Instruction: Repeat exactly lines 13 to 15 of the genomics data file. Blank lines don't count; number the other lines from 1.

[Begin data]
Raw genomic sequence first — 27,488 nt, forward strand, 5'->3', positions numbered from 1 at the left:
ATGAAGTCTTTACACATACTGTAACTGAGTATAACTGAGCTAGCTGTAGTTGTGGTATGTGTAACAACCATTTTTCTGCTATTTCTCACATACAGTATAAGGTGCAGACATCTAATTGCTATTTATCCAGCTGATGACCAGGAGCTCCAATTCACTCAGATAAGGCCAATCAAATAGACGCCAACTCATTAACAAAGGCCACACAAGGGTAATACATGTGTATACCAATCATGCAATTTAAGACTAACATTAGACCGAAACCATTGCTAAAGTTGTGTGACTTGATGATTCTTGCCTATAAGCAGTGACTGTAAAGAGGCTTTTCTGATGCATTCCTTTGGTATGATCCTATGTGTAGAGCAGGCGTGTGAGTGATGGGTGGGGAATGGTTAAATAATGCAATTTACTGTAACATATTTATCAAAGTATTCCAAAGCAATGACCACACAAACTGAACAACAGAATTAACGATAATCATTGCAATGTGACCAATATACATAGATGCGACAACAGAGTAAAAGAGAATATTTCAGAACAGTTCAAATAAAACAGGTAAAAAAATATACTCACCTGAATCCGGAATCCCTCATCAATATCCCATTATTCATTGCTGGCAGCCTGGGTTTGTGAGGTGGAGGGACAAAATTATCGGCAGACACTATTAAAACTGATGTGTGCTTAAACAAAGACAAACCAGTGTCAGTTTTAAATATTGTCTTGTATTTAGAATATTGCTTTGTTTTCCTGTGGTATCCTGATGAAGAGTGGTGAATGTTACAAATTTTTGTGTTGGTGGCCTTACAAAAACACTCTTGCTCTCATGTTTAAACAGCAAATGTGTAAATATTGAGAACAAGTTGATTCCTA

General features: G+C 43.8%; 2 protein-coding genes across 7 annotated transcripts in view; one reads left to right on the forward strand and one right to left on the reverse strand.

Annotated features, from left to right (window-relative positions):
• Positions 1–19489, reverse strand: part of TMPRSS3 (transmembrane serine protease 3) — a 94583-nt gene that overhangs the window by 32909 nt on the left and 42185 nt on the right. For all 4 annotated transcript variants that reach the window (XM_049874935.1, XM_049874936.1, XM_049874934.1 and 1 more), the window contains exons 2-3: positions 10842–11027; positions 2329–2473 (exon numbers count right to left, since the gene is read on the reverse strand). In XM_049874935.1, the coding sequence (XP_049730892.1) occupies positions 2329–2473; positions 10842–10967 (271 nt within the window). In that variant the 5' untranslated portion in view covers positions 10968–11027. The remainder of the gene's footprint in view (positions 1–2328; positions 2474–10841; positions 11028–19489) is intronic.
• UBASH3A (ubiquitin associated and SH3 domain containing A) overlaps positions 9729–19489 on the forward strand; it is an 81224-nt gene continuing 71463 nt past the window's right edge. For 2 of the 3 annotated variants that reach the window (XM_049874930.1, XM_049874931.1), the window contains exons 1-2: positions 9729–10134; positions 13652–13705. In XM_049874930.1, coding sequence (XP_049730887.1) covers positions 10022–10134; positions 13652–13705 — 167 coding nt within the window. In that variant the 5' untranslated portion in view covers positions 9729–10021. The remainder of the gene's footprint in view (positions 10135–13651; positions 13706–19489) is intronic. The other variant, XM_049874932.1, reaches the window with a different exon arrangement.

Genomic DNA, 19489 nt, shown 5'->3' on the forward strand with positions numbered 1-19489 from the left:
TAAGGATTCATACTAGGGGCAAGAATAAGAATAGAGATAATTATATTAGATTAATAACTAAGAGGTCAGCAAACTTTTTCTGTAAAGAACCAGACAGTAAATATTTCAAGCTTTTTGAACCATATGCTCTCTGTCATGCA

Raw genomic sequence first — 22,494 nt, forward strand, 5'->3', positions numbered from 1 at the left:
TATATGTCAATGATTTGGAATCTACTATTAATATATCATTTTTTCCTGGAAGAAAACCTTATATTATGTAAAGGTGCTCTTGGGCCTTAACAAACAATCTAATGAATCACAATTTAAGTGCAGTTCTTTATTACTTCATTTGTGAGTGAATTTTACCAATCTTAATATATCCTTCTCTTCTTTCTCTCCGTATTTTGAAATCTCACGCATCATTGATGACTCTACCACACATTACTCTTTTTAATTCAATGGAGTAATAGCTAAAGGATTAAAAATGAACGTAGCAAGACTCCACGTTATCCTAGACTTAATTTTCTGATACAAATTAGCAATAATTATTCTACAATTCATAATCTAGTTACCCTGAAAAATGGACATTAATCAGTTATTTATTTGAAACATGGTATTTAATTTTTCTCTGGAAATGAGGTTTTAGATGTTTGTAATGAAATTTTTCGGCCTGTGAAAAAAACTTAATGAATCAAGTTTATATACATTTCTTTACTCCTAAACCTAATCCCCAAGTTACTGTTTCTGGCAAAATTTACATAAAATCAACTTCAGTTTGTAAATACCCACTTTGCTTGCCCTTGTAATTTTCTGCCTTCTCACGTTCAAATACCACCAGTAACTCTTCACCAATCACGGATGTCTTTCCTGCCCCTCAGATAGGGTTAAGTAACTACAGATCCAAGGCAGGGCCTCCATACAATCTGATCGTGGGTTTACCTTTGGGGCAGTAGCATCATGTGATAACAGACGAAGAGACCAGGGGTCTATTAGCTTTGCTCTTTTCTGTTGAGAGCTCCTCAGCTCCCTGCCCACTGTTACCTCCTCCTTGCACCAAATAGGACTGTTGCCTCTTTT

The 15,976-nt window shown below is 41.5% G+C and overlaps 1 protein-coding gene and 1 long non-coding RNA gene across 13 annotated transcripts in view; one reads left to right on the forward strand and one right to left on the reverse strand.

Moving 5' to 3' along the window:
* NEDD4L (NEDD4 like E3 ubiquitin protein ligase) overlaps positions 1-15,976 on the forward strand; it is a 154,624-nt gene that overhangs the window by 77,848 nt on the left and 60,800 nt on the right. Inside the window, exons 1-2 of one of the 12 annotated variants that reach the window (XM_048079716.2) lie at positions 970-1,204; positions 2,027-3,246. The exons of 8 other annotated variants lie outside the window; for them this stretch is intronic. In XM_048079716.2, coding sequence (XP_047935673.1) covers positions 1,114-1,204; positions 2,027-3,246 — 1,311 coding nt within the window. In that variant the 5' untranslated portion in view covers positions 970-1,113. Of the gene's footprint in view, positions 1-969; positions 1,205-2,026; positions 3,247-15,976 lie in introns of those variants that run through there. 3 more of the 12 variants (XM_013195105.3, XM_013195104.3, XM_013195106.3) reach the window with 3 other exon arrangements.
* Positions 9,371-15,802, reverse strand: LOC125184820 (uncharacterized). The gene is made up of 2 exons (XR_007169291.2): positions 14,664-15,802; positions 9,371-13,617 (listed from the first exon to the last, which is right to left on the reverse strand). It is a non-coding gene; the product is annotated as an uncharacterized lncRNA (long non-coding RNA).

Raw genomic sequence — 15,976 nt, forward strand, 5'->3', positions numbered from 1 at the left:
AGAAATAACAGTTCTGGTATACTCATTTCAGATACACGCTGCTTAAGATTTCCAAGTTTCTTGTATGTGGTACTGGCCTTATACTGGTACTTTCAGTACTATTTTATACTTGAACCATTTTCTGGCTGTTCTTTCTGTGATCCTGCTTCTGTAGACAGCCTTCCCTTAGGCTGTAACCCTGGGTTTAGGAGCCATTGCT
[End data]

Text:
* NEDD4L (NEDD4 like E3 ubiquitin protein ligase) overlaps positions 1-15,976 on the forward strand; it is a 154,624-nt gene that overhangs the window by 77,848 nt on the left and 60,800 nt on the right. Inside the window, exons 1-2 of one of the 12 annotated variants that reach the window (XM_048079716.2) lie at positions 970-1,204; positions 2,027-3,246. The exons of 8 other annotated variants lie outside the window; for them this stretch is intronic. In XM_048079716.2, coding sequence (XP_047935673.1) covers positions 1,114-1,204; positions 2,027-3,246 — 1,311 coding nt within the window. In that variant the 5' untranslated portion in view covers positions 970-1,113. Of the gene's footprint in view, positions 1-969; positions 1,205-2,026; positions 3,247-15,976 lie in introns of those variants that run through there. 3 more of the 12 variants (XM_013195105.3, XM_013195104.3, XM_013195106.3) reach the window with 3 other exon arrangements.
* Positions 9,371-15,802, reverse strand: LOC125184820 (uncharacterized). The gene is made up of 2 exons (XR_007169291.2): positions 14,664-15,802; positions 9,371-13,617 (listed from the first exon to the last, which is right to left on the reverse strand). It is a non-coding gene; the product is annotated as an uncharacterized lncRNA (long non-coding RNA).

Raw genomic sequence — 15,976 nt, forward strand, 5'->3', positions numbered from 1 at the left: